On their first date, he explained that he wrote "advancers" for the local newspaper. When any person of note passed away, readers expected full profiles online within minutes; newspapers, then, were in the business of preparing such obituaries in advance. He estimated his office had 500 on file -- politicians and celebrities, the most famous, the oldest and most infirm, and of course those most likely to die from drugs or alcohol.
He saw it everywhere now. He made a game of it, thinking up the obits for fellow diners, the pre-deceased. Following a long illness. Survived by. The highlights of education and career.
He shrugged, embarrassed by his morbidity. Occupational hazard, he said.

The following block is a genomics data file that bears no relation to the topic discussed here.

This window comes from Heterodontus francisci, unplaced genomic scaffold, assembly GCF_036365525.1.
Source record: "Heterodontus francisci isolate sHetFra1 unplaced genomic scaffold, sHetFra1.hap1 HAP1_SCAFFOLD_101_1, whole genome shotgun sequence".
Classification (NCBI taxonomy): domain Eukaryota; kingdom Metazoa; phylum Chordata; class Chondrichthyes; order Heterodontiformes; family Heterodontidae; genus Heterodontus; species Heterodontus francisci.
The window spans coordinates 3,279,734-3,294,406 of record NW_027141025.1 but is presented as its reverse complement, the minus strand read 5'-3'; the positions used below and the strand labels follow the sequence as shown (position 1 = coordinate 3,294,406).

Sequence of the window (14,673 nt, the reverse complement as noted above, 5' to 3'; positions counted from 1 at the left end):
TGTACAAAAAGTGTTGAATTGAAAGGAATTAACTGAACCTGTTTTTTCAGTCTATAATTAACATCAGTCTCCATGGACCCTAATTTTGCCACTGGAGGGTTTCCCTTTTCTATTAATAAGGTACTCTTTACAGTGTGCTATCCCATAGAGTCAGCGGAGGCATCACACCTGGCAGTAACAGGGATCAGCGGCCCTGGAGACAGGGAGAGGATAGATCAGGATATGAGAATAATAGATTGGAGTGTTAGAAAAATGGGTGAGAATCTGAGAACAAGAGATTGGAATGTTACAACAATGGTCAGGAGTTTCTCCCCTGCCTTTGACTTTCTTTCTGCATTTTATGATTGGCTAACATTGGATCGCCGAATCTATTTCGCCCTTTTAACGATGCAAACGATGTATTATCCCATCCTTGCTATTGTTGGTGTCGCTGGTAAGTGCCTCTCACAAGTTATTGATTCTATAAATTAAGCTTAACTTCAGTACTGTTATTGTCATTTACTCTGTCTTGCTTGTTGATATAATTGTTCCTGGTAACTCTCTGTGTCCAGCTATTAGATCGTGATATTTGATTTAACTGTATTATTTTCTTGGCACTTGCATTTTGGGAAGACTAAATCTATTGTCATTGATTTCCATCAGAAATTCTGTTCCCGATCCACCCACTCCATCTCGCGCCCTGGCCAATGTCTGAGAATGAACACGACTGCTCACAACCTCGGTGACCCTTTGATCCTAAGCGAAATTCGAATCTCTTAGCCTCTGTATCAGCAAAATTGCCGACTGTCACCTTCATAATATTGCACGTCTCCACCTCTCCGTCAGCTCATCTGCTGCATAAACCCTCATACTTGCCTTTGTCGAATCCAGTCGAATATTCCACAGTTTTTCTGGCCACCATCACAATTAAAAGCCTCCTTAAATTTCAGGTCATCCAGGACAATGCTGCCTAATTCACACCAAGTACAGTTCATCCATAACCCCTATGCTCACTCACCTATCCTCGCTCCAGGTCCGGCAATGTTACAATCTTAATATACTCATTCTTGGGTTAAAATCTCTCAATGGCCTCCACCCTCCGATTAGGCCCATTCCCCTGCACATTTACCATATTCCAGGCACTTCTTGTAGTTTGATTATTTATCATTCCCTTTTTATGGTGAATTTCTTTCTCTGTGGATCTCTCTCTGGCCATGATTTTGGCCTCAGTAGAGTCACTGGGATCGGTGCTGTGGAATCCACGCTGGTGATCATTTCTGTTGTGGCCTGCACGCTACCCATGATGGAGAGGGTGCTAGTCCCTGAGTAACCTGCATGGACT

But she laughed. She worked in a psychiatrist's office, transcribing the doctor's oral notes and maintaining the medical files. She would never breach confidentiality, of course, but she knew the patients on sight: name, number, neuroses. She played a different version of the same game. Who was addicted to what. Who was the cheater, who was the cheated. What would push someone over the edge.
He smiled. She took his hand. They decided to stay for coffee and dessert.
Naturally, when he started drinking and she let the relationship die, neither one of them saw it coming.